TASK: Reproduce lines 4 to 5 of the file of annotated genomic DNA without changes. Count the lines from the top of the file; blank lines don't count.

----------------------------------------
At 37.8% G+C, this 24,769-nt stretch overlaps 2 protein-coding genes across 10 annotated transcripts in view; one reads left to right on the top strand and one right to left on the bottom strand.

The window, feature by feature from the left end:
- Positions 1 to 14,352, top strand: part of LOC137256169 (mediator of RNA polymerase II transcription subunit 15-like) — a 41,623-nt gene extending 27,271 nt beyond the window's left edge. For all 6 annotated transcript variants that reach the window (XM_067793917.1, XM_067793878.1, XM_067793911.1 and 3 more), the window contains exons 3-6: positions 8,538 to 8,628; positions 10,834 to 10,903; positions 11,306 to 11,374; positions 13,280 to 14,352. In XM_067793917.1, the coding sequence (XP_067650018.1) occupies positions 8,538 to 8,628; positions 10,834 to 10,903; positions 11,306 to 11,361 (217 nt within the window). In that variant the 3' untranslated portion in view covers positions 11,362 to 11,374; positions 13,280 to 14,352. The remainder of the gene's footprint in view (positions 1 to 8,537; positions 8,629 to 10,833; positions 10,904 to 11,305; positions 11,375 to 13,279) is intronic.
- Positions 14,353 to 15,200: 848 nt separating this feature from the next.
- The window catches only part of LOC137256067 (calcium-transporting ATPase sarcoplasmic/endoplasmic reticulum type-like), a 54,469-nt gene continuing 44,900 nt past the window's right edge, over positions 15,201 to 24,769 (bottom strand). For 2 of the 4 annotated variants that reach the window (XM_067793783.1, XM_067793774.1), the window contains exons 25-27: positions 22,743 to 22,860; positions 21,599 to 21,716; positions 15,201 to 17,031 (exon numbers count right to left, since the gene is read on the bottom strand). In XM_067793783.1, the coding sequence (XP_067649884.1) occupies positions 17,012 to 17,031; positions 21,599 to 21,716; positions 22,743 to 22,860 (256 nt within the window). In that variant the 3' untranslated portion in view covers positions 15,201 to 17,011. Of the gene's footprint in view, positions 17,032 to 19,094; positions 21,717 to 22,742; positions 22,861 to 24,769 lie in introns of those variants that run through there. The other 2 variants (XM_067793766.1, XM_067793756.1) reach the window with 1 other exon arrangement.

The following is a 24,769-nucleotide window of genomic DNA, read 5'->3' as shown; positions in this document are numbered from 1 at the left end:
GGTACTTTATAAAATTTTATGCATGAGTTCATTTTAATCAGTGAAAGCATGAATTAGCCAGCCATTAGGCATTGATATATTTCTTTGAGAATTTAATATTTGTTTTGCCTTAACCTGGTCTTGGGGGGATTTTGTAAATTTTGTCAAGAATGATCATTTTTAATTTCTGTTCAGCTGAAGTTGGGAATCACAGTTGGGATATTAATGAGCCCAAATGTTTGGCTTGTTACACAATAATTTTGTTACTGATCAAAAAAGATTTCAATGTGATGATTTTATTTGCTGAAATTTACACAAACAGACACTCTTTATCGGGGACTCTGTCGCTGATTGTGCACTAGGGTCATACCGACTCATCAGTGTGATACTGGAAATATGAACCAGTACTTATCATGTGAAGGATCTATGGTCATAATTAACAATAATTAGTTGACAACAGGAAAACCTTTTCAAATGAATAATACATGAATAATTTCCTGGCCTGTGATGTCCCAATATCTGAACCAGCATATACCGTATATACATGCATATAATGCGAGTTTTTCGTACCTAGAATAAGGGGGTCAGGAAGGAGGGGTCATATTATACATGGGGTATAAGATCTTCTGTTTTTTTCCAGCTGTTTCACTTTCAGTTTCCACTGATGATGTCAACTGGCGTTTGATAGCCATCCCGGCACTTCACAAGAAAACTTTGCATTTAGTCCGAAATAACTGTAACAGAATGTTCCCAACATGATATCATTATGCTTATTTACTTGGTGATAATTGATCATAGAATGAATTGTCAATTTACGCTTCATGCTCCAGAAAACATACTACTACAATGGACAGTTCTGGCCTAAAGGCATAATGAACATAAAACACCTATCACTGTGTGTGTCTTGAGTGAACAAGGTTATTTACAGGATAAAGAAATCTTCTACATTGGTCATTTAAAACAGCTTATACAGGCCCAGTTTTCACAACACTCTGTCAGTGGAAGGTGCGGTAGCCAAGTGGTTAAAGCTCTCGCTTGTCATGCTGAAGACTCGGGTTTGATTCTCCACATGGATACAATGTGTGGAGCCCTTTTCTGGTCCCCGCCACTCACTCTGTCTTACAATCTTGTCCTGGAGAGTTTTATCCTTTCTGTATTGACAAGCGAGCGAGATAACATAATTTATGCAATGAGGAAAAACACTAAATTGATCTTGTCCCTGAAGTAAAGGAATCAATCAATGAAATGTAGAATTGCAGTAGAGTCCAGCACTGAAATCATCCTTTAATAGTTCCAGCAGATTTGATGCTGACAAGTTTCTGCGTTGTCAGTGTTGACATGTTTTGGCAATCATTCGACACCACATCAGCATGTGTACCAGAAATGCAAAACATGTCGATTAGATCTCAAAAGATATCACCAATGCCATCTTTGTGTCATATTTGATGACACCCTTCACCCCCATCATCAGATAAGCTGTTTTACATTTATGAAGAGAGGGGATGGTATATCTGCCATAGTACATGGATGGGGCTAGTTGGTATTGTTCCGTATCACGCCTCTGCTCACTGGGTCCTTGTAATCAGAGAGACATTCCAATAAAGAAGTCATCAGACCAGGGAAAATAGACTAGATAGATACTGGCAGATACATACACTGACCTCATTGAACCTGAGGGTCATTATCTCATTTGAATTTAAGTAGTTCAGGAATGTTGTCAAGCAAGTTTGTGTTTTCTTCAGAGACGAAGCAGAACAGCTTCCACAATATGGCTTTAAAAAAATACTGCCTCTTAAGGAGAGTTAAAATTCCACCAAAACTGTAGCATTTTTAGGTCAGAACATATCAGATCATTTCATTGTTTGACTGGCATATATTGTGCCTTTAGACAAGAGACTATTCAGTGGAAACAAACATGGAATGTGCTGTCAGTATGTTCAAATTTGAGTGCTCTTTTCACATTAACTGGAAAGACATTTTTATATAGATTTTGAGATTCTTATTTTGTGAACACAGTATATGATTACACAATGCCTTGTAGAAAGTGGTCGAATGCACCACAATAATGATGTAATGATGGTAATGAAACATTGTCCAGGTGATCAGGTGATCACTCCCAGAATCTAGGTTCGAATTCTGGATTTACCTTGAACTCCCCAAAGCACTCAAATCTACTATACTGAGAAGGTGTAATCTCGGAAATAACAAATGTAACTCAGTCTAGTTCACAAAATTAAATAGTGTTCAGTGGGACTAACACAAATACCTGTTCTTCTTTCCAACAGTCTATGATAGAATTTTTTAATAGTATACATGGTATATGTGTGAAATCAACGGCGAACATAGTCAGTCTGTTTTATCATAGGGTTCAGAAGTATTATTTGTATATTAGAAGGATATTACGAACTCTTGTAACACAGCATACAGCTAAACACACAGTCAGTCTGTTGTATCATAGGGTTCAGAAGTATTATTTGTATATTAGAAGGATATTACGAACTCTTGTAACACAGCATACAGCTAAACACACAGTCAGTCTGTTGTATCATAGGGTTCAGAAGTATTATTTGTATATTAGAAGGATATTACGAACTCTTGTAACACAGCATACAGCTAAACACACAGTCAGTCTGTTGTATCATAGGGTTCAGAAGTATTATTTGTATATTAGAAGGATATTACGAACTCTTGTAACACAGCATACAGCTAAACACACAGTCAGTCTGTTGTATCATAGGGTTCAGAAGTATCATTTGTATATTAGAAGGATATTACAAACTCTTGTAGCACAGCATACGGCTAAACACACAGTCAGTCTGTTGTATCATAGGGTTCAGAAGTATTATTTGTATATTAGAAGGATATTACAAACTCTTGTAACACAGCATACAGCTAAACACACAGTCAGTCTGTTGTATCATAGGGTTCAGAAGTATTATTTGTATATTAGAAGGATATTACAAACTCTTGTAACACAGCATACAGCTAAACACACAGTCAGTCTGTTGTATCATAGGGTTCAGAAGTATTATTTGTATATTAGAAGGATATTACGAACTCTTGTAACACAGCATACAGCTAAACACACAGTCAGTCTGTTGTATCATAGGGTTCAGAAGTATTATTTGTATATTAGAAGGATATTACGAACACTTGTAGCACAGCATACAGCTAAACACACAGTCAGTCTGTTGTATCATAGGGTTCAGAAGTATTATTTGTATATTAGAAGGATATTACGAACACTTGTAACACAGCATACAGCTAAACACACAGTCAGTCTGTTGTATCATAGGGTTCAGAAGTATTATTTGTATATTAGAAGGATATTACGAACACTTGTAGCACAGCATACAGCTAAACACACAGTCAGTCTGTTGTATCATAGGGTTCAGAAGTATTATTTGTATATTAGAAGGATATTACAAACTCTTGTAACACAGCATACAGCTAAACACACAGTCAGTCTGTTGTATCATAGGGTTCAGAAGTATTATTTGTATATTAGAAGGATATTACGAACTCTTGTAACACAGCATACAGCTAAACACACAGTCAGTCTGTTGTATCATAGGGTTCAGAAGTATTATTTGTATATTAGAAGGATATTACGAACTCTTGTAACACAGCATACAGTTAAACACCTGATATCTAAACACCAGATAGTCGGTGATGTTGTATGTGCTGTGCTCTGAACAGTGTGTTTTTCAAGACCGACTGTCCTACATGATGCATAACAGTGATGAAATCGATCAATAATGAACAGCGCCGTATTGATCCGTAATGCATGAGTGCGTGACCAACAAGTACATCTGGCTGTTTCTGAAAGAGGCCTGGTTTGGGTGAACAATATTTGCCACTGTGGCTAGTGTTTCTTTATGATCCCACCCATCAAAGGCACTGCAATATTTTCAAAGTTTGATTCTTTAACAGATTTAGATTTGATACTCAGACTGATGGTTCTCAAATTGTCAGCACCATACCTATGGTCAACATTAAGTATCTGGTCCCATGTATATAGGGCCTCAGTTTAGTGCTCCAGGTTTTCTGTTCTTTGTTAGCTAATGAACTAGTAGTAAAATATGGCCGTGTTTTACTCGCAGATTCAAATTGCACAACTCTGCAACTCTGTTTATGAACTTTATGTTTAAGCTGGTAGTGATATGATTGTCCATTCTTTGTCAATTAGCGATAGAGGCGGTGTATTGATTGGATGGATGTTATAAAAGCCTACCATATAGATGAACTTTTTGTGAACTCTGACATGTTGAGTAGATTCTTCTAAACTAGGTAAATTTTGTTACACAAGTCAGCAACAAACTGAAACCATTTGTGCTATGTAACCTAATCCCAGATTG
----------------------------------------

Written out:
- Positions 14,353 to 15,200: 848 nt separating this feature from the next.
- The window catches only part of LOC137256067 (calcium-transporting ATPase sarcoplasmic/endoplasmic reticulum type-like), a 54,469-nt gene continuing 44,900 nt past the window's right edge, over positions 15,201 to 24,769 (bottom strand). For 2 of the 4 annotated variants that reach the window (XM_067793783.1, XM_067793774.1), the window contains exons 25-27: positions 22,743 to 22,860; positions 21,599 to 21,716; positions 15,201 to 17,031 (exon numbers count right to left, since the gene is read on the bottom strand). In XM_067793783.1, the coding sequence (XP_067649884.1) occupies positions 17,012 to 17,031; positions 21,599 to 21,716; positions 22,743 to 22,860 (256 nt within the window). In that variant the 3' untranslated portion in view covers positions 15,201 to 17,011. Of the gene's footprint in view, positions 17,032 to 19,094; positions 21,717 to 22,742; positions 22,861 to 24,769 lie in introns of those variants that run through there. The other 2 variants (XM_067793766.1, XM_067793756.1) reach the window with 1 other exon arrangement.